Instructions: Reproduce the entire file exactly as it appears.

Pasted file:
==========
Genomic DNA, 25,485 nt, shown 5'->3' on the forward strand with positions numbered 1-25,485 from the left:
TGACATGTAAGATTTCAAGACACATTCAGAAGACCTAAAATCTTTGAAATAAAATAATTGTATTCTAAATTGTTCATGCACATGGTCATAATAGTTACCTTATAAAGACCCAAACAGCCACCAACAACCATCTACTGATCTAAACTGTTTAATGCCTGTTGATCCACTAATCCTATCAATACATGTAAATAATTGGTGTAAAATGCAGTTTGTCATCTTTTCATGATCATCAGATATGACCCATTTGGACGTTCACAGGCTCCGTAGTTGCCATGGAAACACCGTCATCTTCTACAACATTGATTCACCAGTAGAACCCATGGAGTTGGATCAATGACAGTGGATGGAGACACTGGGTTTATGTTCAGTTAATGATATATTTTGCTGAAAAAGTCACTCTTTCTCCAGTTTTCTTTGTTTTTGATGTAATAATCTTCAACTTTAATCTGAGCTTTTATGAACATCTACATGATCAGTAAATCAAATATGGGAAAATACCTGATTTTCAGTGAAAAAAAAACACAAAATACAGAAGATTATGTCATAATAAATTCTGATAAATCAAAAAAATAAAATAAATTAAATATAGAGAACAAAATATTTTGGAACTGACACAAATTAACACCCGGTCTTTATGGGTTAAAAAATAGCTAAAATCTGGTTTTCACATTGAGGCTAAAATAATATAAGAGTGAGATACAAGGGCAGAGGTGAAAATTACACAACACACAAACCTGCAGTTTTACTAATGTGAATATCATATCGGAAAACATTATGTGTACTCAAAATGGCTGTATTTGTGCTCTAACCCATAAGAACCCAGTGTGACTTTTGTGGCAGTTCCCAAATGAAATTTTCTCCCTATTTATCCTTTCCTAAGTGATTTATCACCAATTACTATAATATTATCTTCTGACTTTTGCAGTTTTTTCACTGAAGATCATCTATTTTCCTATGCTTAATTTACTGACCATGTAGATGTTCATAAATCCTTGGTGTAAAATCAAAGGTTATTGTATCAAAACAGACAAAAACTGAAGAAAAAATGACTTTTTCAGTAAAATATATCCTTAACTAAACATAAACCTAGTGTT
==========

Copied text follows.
Genomic DNA, 25,485 nt, shown 5'->3' on the forward strand with positions numbered 1-25,485 from the left:
TGACATGTAAGATTTCAAGACACATTCAGAAGACCTAAAATCTTTGAAATAAAATAATTGTATTCTAAATTGTTCATGCACATGGTCATAATAGTTACCTTATAAAGACCCAAACAGCCACCAACAACCATCTACTGATCTAAACTGTTTAATGCCTGTTGATCCACTAATCCTATCAATACATGTAAATAATTGGTGTAAAATGCAGTTTGTCATCTTTTCATGATCATCAGATATGACCCATTTGGACGTTCACAGGCTCCGTAGTTGCCATGGAAACACCGTCATCTTCTACAACATTGATTCACCAGTAGAACCCATGGAGTTGGATCAATGACAGTGGATGGAGACACTGGGTTTATGTTCAGTTAATGATATATTTTGCTGAAAAAGTCACTCTTTCTCCAGTTTTCTTTGTTTTTGATGTAATAATCTTCAACTTTAATCTGAGCTTTTATGAACATCTACATGATCAGTAAATCAAATATGGGAAAATACCTGATTTTCAGTGAAAAAAAAACACAAAATACAGAAGATTATGTCATAATAAATTCTGATAAATCAAAAAAATAAAATAAATTAAATATAGAGAACAAAATATTTTGGAACTGACACAAATTAACACCCGGTCTTTATGGGTTAAAAAATAGCTAAAATCTGGTTTTCACATTGAGGCTAAAATAATATAAGAGTGAGATACAAGGGCAGAGGTGAAAATTACACAACACACAAACCTGCAGTTTTACTAATGTGAATATCATATCGGAAAACATTATGTGTACTCAAAATGGCTGTATTTGTGCTCTAACCCATAAGAACCCAGTGTGACTTTTGTGGCAGTTCCCAAATGAAATTTTCTCCCTATTTATCCTTTCCTAAGTGATTTATCACCAATTACTATAATATTATCTTCTGACTTTTGCAGTTTTTTCACTGAAGATCATCTATTTTCCTATGCTTAATTTACTGACCATGTAGATGTTCATAAATCCTTGGTGTAAAATCAAAGGTTATTGTATCAAAACAGACAAAAACTGAAGAAAAAATGACTTTTTCAGTAAAATATATCCTTAACTAAACATAAACCTAGTGTT